3 Tricks to Tire Out Your Dog While Getting Things Done

Alright, now that we are back home, and I got a hot beverage in hand, let's get the show started. Welcome to 9 to 5 dog blog. If you didn't know this yet, my name is Olga Zuberg. I'm glad that you are reading this.

We are here to talk about 3 tricks to tire out your dog. So if this is your first time here, head over to the blog and start over with the first post. This blog is all about improving lives of our dogs that stay at home alone while are at work.

Every week I release a blog post full of advice, tricks and tips on how to make our dogs a little bit happier.

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3 Tricks to Tire Out Your Dog


Nose game

What it is

You hide an object, a toy or a treat somewhere, and let your dog find it by sniffing it out.

How to teach this game

If your dog likes to retrieve, throw the toy somewhere where it will be out of sight, and then release your dog to fetch it to you. For example, you can throw it down the stairs or to another room. Slowly progress to more sophisticated hiding spots. It is important to let your dog wait until the toy is in place, so he can not see or hear it, and only then release him. That way he will learn to search for it with his nose.

If your dog does not like toys and fetching objects, hide a tiny portion of a treat somewhere. Let your dog observe you hiding it at first, so that he knows the treat is hidden and the approximate location. Dogs will naturally look for food with their noses. As soon as he knows that the search is what you want, make the game more difficult by hiding the treat, so it is harder and harder to find.

Why this game is a lifesaver

Nose games are great because dogs love them and because they exercise the entire dog (body, mind and spirit).

Best time to play the game

When you do your chores around the house. Once your dog gets a good grip on the game, you can play it as long as you don't mind him running around.

Why I love this game

When I vacuum, mop the floors or wipe the dust, my dog knows it's time to play 'find it'. She brings me one of her toys and goes to hide in the bathroom. As I go around with my cleaning, I place the ball somewhere (on the shelves, behind the furniture, under her doggie bed, etc.). A few minutes later I will call her to come and find it. As she looks for it, I encourage her with praises and 30-40 minutes of housework pass quickly. Playing with my dog brightens up her day and lifts up my spirits too (who here loves moping the floors?!).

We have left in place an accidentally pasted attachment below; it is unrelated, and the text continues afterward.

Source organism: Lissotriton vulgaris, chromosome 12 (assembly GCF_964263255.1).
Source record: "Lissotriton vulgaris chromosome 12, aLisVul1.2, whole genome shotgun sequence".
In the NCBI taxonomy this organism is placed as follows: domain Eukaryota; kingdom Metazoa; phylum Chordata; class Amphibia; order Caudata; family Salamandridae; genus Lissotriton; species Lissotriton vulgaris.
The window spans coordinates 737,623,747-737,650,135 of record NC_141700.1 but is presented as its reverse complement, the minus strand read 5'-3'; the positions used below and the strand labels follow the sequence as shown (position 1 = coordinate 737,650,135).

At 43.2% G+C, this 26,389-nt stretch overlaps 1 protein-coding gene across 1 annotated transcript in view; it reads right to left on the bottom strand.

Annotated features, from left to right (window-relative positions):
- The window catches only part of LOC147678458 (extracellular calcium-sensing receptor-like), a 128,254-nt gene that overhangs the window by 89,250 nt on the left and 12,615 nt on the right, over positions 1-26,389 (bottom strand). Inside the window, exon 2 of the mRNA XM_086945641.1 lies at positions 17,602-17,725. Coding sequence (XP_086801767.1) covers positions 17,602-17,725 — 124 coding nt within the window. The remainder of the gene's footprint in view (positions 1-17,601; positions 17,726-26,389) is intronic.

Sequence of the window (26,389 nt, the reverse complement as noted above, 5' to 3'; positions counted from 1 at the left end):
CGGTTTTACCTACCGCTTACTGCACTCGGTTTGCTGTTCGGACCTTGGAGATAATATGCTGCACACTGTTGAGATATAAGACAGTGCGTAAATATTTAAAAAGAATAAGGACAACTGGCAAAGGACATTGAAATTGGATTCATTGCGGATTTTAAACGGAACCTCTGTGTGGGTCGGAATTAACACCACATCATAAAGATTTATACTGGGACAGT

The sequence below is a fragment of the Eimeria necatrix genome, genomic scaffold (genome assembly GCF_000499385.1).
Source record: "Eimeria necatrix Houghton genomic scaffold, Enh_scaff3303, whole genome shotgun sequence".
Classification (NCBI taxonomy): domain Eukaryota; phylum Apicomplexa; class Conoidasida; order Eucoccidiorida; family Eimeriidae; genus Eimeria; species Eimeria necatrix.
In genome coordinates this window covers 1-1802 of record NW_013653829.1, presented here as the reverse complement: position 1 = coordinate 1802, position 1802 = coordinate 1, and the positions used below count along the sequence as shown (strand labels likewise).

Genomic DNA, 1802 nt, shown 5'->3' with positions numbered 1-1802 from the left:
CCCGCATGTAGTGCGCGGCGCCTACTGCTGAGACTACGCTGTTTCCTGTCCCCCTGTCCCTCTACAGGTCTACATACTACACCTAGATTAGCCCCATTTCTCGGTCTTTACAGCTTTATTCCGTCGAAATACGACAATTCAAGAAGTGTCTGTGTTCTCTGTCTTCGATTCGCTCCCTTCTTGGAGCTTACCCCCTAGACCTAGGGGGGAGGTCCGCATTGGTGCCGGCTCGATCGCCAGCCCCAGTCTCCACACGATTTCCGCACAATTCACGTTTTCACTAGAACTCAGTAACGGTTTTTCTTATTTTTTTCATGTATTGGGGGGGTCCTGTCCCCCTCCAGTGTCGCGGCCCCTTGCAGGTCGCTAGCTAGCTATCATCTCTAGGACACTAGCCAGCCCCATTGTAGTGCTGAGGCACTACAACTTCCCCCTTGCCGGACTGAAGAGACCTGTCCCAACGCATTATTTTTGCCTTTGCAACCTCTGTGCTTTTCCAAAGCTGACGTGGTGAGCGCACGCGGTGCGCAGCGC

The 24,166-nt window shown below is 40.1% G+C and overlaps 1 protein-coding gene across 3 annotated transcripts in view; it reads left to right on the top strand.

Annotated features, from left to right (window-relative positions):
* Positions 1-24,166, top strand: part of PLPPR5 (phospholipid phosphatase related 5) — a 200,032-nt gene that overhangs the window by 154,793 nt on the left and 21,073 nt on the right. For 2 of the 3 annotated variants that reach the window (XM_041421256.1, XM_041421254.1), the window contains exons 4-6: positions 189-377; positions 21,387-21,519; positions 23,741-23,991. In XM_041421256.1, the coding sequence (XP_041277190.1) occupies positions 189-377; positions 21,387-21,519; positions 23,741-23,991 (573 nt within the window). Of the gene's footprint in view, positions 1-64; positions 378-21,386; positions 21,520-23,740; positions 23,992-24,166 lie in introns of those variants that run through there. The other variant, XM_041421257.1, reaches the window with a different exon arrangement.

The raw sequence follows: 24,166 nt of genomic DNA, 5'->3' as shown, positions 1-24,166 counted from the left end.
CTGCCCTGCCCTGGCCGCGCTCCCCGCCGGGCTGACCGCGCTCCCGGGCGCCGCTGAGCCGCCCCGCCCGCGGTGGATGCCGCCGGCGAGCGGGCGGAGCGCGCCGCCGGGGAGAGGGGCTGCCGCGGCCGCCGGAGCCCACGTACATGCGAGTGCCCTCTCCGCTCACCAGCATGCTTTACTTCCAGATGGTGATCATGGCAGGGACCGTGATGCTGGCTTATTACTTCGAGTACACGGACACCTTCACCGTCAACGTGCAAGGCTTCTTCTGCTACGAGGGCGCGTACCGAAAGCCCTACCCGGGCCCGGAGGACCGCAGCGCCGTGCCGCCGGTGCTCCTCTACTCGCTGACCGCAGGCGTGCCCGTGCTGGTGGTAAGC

Get it out

What is it

You hide an object, a toy or a treat inside a piece of fabric and let your dog find it by unwrapping, digging and tossing it around.

How to teach this game

Start by covering a toy with a blanket or other piece of sturdy textile. Praise your dog for getting the toy out. Increase the level of difficulty by tieing knots and increasing the number of layers.

Why this game is a lifesaver

It may take 10-15 minutes of intense digging, sniffing, pawing and thinking that would tire out your pup.

Best time to play this game

When watching TV or using a computer.

Why I love this game

Does your dog beg you to throw a ball when you are enjoying your favorite show, and the second you do, the ball is back in place? I hear you.

I love this game because I don't have to be actively involved in playing while we both enjoy our evening. Usually, I have to hide the ball 3-4 times to tire out my dog. In fact, we are playing this game as I am writing this blog.

Ears game

What it is

Cover your dog's eyes. Make sure he can breathe and has some limited vision (or he will try to remove the cover). Now make some noise. The idea is that your dog follows the sound you make.

How to teach this game

Use positive reinforcement to make sure your dog associates covering of eyes with fun. Treat and praise for keeping the eye cover on.

Introduce the game in low light environment to explain the concept of following the sound. Use a treat bag, ball or any other sound that your dog knows and loves. Progress to covering of eyes. Have fun!

Why this game is a lifesaver

Dogs use their noses and eyes a lot. Focusing on sounds is a whole new level of play. In contrast to other games, your dog will learn to be very focused and careful with his movements.

Best time to play this game

When it's late and overly active, and noisy games are not desirable.

Why I love this game

It is a very fun experience for any dog, and it's fun to watch too!

I hope you will give this games a try and your dog will enjoy them. Share your experience here on the blog, or on our Facebook page. Next week I will be talking about selecting a day care, dog walker, boarding, and other services that are right for your dog. If you want to ask me a question, just add a comment below, fill up a form here, or sign up for the newsletter and reply to the email you will receive. You can also get me on Twitter. All of you folks are the reason that I write this blog every single week. And I want to hear what you are doing with your dogs. That’s it for this post. Talk to you soon.